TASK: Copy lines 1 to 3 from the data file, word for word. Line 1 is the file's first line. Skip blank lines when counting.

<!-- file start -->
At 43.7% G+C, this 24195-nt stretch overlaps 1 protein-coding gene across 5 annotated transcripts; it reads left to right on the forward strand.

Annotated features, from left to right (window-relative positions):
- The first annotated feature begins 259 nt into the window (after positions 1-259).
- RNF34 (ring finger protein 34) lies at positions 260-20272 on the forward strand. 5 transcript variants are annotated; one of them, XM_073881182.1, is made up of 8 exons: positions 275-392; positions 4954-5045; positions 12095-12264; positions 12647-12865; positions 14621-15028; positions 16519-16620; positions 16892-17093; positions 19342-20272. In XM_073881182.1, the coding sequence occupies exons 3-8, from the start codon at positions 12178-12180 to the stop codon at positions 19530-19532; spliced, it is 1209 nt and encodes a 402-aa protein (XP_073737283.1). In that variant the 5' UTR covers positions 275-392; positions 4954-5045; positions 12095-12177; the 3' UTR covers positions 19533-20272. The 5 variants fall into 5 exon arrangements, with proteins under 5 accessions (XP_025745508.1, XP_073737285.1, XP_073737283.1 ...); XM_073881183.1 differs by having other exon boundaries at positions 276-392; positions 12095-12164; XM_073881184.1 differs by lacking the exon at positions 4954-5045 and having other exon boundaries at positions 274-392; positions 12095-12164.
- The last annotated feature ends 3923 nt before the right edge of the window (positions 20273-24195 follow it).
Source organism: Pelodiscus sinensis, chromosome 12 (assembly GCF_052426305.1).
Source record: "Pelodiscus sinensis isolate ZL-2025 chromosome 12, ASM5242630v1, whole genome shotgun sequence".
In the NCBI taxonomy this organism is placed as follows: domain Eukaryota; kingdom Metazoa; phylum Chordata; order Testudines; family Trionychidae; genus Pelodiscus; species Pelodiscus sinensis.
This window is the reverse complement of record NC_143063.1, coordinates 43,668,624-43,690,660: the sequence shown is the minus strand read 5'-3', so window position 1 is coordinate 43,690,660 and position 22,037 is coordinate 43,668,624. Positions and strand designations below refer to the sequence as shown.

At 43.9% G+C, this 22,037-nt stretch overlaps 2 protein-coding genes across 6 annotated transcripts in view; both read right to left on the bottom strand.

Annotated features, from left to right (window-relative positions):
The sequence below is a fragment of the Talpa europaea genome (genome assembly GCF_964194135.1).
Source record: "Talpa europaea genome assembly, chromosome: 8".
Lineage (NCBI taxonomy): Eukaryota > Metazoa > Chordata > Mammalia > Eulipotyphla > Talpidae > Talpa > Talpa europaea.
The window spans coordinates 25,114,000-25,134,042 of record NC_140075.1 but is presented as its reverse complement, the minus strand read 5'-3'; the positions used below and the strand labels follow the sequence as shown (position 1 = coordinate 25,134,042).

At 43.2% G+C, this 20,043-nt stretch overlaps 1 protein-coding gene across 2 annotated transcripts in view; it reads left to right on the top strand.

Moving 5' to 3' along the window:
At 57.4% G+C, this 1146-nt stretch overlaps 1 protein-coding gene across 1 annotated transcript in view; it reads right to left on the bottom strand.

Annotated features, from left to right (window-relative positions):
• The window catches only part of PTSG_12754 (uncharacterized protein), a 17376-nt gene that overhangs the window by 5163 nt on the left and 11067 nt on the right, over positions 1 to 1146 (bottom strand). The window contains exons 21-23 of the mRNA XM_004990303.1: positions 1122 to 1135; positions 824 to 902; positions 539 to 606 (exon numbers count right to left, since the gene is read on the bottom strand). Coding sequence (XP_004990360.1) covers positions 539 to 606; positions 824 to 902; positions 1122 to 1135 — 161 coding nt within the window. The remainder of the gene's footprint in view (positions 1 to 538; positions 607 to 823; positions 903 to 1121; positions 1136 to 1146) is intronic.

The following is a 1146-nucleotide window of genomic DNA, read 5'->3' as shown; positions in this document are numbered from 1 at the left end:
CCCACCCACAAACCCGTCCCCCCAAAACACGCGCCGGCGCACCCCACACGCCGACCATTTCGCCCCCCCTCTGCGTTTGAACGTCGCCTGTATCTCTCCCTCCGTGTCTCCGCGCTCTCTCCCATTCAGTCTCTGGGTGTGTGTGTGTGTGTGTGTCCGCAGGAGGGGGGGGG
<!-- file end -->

At 43.7% G+C, this 24195-nt stretch overlaps 1 protein-coding gene across 5 annotated transcripts; it reads left to right on the forward strand.

Annotated features, from left to right (window-relative positions):
- The first annotated feature begins 259 nt into the window (after positions 1-259).